In December of 2010, sprouts were again the source of a Salmonella outbreak among Jimmy John’s restaurant customers. This outbreak was traced to alfalfa sprouts sold by Sprouters Northwest, which also sold Salmonella-contaminated sprouts to retail outlets. See Jimmy John’s/Sprouters Northwest Salmonella Lawsuits & Litigation

Between April and August of 2009, the CDC worked with state, local, and tribal public health officials to determine the source of a Salmonlla Saintpaul outbreak that was ultimately traced to jalapeno and Serrano peppers sold at Wal-Mart and distributed by Frontera Produce. At least 286 people out of 1442 who were counted as part of the Salmonella outbreak were hospitalized. See Wal-Mart and Frontera Produce Salmonella Jalapeno Pepper Outbreak Lawsuit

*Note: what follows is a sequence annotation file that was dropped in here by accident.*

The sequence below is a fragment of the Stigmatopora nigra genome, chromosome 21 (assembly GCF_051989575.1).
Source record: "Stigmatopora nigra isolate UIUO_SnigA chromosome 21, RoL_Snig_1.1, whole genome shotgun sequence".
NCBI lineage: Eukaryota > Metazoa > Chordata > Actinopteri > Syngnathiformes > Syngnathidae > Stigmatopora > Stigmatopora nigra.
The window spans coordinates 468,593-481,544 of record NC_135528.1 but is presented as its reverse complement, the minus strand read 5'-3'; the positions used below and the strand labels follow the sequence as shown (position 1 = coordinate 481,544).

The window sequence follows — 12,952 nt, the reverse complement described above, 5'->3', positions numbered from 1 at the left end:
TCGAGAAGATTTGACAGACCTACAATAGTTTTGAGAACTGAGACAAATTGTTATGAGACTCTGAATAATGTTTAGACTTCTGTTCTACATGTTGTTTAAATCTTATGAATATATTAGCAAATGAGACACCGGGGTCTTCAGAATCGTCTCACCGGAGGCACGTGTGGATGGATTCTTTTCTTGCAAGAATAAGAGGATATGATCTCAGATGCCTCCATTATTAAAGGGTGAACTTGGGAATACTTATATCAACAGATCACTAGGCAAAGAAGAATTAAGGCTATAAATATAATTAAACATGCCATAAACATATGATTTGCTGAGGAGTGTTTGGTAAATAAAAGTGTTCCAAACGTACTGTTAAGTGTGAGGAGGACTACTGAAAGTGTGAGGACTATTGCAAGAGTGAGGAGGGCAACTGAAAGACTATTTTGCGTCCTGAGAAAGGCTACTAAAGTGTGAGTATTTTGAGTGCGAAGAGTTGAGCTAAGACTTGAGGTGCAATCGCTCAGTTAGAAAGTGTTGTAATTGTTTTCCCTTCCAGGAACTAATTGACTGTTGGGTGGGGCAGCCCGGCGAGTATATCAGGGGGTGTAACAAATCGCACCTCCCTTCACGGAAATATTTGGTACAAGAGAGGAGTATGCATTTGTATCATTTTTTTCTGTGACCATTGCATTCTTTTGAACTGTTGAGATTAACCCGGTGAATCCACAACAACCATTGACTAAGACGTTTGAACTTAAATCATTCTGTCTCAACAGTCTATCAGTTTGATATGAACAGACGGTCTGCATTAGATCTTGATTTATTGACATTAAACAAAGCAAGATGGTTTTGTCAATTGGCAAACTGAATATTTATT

In April of 2008, tomatoes were thought to be the source of a Salmonella outbreak. As investigators from the CDC, state, local, and tribal health agencies interviewed case-patients about foods they had consumed in the days prior to becoming ill, they learned that jalapeno and Serrano peppers grown in Mexico and sold at Wal-Mart stores were the source of the Salmonella outbreak. By the end of the outbreak, CDC reported that 1442 people had become infected with Salmonella Saintpaul after eating contaminated jalapeno and Serrano peppers, and indicated that tomatoes may have been an additional source of infection at the beginning of the outbreak. At least 286 people were hospitalized with Salmonella Saintpaul infections during this outbreak, and two people’s deaths may have been caused by their Salmonella infections. During the outbreak investigation, jalapeno and Serrano peppers, and water from a farm in Mexico where the peppers were grown, tested positive for the outbreak strain of Salmonella Saintpaul. See Wal-Mart Salmonella Jalapeno and Serrano Pepper Outbreak.